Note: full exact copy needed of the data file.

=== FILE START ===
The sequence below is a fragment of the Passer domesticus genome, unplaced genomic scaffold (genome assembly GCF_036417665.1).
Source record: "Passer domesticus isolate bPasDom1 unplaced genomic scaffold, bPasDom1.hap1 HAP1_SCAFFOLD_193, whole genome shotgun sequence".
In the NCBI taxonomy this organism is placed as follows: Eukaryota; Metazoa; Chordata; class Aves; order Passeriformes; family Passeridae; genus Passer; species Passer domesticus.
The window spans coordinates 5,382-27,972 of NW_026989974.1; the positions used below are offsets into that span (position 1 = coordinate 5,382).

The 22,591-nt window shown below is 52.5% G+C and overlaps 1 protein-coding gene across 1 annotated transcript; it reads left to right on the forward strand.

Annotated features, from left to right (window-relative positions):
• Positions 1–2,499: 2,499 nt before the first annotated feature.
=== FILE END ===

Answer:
The sequence below is a fragment of the Passer domesticus genome, unplaced genomic scaffold (genome assembly GCF_036417665.1).
Source record: "Passer domesticus isolate bPasDom1 unplaced genomic scaffold, bPasDom1.hap1 HAP1_SCAFFOLD_193, whole genome shotgun sequence".
In the NCBI taxonomy this organism is placed as follows: Eukaryota; Metazoa; Chordata; class Aves; order Passeriformes; family Passeridae; genus Passer; species Passer domesticus.
The window spans coordinates 5,382-27,972 of NW_026989974.1; the positions used below are offsets into that span (position 1 = coordinate 5,382).

The 22,591-nt window shown below is 52.5% G+C and overlaps 1 protein-coding gene across 1 annotated transcript; it reads left to right on the forward strand.

Annotated features, from left to right (window-relative positions):
• Positions 1–2,499: 2,499 nt before the first annotated feature.